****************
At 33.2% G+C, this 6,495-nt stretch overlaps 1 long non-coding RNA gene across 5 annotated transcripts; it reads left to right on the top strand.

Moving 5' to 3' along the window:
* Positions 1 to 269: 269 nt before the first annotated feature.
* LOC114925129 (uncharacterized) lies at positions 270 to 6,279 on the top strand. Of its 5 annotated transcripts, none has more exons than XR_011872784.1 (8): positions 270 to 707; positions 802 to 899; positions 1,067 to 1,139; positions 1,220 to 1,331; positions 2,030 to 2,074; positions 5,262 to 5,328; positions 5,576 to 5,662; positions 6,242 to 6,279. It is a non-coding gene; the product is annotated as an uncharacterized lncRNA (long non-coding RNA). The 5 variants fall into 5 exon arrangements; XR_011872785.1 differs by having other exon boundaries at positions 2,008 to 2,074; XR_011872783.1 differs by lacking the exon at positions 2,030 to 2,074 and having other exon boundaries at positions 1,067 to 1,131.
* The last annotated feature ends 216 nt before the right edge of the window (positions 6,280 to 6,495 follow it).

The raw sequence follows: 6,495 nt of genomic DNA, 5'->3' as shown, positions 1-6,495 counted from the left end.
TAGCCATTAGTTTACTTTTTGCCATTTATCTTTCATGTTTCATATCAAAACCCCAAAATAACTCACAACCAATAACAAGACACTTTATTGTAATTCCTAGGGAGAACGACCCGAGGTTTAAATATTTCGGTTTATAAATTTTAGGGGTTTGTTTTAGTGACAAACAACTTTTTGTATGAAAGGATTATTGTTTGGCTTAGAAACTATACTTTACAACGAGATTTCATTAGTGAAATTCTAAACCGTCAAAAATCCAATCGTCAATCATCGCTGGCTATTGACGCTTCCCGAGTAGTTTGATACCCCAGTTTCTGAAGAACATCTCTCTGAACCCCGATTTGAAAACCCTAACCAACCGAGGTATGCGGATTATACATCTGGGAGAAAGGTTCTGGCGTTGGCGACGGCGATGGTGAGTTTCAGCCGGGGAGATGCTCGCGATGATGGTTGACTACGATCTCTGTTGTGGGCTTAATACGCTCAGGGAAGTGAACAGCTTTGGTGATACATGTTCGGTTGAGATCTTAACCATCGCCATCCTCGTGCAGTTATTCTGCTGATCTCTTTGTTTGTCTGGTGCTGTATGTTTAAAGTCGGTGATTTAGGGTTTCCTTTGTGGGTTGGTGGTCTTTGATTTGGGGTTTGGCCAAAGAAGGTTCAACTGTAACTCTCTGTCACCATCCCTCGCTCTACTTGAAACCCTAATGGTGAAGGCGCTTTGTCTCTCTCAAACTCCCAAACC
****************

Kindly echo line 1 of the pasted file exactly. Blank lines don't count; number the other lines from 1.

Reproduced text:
At 33.2% G+C, this 6,495-nt stretch overlaps 1 long non-coding RNA gene across 5 annotated transcripts; it reads left to right on the top strand.